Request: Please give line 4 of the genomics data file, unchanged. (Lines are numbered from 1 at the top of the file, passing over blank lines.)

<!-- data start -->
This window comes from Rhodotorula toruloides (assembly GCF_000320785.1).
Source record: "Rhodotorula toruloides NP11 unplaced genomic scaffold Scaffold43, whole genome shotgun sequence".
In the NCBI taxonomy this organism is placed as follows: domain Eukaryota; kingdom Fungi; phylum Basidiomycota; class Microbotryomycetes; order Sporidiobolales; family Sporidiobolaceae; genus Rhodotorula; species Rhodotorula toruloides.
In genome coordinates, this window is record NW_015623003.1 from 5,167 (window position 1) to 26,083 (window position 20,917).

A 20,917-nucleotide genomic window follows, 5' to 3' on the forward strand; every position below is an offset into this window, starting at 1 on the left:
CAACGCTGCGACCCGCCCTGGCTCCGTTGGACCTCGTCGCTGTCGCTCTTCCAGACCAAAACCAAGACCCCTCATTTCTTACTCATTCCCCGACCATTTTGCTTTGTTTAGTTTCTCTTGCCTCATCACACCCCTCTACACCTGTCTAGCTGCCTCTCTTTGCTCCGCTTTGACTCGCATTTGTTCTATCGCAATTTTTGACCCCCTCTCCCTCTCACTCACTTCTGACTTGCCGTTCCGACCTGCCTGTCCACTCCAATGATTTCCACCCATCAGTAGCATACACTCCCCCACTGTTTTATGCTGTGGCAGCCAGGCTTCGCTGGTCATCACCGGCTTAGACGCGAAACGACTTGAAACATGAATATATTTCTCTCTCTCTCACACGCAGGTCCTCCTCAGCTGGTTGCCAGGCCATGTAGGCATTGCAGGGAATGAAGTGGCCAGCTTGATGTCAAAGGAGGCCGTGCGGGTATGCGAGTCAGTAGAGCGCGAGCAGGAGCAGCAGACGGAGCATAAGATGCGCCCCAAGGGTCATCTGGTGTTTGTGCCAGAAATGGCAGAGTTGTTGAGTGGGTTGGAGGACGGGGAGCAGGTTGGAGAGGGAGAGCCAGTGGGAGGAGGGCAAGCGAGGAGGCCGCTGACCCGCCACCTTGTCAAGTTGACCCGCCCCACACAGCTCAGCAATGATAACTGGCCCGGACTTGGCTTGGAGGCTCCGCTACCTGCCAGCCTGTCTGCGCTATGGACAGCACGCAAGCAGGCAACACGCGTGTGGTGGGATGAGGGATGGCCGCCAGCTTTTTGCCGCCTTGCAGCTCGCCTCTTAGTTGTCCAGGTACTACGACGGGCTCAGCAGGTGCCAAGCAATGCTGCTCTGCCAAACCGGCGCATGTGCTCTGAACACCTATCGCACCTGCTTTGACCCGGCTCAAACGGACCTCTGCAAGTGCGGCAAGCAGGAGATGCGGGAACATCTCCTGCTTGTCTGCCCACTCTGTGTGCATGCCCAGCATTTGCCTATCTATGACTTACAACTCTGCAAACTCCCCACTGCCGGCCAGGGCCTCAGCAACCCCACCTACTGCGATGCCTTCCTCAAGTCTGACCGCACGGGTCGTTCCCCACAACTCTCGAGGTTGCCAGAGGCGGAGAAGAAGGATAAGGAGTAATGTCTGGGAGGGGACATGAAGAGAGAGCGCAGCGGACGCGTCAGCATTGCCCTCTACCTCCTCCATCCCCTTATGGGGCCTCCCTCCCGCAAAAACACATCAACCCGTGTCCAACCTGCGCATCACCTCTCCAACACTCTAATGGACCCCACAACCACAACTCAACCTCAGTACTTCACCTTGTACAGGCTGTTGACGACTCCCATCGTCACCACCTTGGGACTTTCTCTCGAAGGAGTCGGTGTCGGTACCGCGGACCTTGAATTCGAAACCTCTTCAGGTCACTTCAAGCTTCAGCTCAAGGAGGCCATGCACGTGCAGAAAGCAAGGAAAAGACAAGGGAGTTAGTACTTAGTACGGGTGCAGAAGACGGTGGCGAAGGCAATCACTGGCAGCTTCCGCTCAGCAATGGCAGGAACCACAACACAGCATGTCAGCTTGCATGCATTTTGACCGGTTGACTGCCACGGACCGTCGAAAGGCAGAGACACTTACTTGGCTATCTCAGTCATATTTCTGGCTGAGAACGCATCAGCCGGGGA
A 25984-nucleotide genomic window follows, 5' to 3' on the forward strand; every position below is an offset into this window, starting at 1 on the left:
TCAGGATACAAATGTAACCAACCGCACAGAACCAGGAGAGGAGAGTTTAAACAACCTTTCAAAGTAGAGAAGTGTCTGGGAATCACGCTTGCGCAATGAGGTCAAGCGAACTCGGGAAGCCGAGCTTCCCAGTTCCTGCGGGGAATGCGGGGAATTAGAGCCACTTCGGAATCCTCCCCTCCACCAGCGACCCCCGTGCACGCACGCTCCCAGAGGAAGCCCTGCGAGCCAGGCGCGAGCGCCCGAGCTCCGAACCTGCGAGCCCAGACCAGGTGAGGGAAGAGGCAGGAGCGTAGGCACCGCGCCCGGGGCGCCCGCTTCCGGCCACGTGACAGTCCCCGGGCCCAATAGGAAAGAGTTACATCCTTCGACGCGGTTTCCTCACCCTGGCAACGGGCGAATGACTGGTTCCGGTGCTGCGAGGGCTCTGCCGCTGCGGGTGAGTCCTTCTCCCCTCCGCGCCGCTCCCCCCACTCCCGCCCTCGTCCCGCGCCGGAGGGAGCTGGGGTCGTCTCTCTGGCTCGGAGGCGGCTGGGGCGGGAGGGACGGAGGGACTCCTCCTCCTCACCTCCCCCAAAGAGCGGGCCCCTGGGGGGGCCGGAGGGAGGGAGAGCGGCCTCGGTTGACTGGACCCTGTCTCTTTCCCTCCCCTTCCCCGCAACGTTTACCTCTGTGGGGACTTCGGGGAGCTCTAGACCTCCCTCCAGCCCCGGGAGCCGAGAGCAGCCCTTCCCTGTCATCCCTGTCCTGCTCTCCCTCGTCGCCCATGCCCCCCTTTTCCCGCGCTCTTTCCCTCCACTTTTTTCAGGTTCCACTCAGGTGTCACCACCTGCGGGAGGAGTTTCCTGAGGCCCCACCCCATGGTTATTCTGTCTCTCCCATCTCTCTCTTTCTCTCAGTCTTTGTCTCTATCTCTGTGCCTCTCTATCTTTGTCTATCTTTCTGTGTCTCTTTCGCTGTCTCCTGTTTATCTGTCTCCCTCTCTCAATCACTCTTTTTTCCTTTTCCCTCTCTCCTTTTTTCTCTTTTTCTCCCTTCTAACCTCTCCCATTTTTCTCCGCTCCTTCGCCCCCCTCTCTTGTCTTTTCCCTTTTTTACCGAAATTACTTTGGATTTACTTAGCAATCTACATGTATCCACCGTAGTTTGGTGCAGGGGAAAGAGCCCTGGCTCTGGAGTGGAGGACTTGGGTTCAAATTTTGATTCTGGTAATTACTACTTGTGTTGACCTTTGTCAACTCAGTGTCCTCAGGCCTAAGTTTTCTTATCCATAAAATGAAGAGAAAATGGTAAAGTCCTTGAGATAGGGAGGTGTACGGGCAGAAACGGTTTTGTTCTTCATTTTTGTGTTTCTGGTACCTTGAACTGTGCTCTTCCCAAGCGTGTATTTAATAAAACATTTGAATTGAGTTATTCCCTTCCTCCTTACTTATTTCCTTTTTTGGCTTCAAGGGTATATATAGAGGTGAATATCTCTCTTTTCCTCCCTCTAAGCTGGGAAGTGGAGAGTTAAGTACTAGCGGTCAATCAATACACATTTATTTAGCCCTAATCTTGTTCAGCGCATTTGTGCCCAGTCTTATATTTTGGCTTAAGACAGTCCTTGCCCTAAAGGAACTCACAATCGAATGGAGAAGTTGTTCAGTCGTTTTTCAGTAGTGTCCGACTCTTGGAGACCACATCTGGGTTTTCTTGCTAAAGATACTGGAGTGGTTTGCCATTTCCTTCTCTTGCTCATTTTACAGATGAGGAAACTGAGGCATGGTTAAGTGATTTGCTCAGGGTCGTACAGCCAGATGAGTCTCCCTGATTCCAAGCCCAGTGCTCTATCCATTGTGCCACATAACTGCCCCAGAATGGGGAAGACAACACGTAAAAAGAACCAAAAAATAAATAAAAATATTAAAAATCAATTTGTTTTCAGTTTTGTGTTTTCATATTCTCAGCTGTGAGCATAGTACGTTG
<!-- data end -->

In genome coordinates, this window is record NW_015623003.1 from 5,167 (window position 1) to 26,083 (window position 20,917).